Energy storage – heat and electricity

Storing energy – with heat, hydrogen and e-fuels
A comprehensive and secure supply of renewable energies requires large-scale storage systems. To this end, researchers at the DLR site in Stuttgart are working on thermal and thermo-chemical energy storage systems, investigating combustion processes with hydrogen and developing synthetic fuels for aircraft.

The high proportions of fluctuating energy sources in a future energy system based predominantly on renewable energies require the extensive use of efficient technologies for storing energy. Various DLR institutes are researching and developing electrochemical storage systems for electricity (batteries) and thermal and thermochemical storage systems for heat.

Electrochemical storage

DLR’s research work on batteries is dedicated both to the further development of well-understood lithium-ion technology and to the development of next- and future-generation battery technology such as lithium-sulphur and metal-air batteries. DLR also conducts extensive experimental studies on batteries and investigates the integration of batteries into complex systems together with the research centre’s dedicated transport, space and aeronautics research divisions.

Thermal and thermochemical storage

Heat can be stored purely physically in the form of sensible heat (temperature difference), latent heat (phase change energy) and through the use of reversible chemical reactions (reaction energy). The DLR Institute of Engineering Thermodynamics in particular is dedicated to these approaches.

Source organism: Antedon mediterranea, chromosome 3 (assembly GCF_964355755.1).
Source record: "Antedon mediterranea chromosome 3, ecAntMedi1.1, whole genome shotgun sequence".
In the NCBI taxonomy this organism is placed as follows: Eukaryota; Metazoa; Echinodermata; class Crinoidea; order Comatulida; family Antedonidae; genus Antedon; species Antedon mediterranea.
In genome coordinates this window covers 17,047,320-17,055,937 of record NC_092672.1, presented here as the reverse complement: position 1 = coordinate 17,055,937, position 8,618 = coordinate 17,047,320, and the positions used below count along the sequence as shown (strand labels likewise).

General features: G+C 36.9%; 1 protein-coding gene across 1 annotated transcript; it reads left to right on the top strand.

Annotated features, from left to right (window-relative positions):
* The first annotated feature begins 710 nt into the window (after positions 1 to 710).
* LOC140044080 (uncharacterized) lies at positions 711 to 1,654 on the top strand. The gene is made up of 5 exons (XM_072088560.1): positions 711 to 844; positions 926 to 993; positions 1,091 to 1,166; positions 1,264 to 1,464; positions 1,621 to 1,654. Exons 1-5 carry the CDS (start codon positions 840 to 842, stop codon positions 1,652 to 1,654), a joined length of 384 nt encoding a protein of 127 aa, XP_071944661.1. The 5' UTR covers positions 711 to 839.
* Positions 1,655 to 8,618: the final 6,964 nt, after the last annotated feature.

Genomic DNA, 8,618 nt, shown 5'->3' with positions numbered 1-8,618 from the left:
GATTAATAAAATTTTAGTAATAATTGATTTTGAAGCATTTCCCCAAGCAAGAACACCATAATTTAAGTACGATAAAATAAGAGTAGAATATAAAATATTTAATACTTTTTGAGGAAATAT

The focus is on the storage of high-temperature heat between 100 and 1000 degrees Celsius, which is needed for industrial and energy-sector applications. The aim is to develop cost-effective and durable technologies that can also be used on a large scale. The increase in energy efficiency will make it possible to operate power plants and industrial processes in a more flexible manner. The work is supplemented by research into high-temperature heat exchangers. Research is also being conducted into power-to-heat technologies, which generate heat using electricity and thus help make the energy system more flexible.

As part of the Helmholtz Institute Ulm (HIU), DLR is working in close cooperation with the Karlsruhe Institute of Technology (KIT), the Center for Solar Energy and Hydrogen Research Baden Württemberg (ZSW) and the University of Ulm on the numerical simulation of the complex electrochemistry in batteries and fuel cells.